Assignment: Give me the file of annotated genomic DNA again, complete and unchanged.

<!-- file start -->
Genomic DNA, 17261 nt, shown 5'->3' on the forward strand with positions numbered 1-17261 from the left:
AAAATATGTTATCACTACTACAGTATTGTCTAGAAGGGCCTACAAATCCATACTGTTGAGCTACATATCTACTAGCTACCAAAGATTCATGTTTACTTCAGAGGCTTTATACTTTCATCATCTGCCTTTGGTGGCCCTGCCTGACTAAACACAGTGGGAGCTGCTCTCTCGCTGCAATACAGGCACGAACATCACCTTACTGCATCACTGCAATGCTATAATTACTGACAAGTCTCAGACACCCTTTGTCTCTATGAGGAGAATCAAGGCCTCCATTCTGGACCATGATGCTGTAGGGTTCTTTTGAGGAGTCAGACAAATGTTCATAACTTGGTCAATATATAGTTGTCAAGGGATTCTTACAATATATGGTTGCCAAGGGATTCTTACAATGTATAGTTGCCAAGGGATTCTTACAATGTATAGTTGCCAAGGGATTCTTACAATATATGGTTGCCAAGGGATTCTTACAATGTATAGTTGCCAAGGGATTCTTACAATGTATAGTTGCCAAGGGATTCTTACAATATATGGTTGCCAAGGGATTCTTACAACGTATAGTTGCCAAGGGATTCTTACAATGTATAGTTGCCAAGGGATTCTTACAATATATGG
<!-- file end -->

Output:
Genomic DNA, 17261 nt, shown 5'->3' on the forward strand with positions numbered 1-17261 from the left:
AAAATATGTTATCACTACTACAGTATTGTCTAGAAGGGCCTACAAATCCATACTGTTGAGCTACATATCTACTAGCTACCAAAGATTCATGTTTACTTCAGAGGCTTTATACTTTCATCATCTGCCTTTGGTGGCCCTGCCTGACTAAACACAGTGGGAGCTGCTCTCTCGCTGCAATACAGGCACGAACATCACCTTACTGCATCACTGCAATGCTATAATTACTGACAAGTCTCAGACACCCTTTGTCTCTATGAGGAGAATCAAGGCCTCCATTCTGGACCATGATGCTGTAGGGTTCTTTTGAGGAGTCAGACAAATGTTCATAACTTGGTCAATATATAGTTGTCAAGGGATTCTTACAATATATGGTTGCCAAGGGATTCTTACAATGTATAGTTGCCAAGGGATTCTTACAATGTATAGTTGCCAAGGGATTCTTACAATATATGGTTGCCAAGGGATTCTTACAATGTATAGTTGCCAAGGGATTCTTACAATGTATAGTTGCCAAGGGATTCTTACAATATATGGTTGCCAAGGGATTCTTACAACGTATAGTTGCCAAGGGATTCTTACAATGTATAGTTGCCAAGGGATTCTTACAATATATGG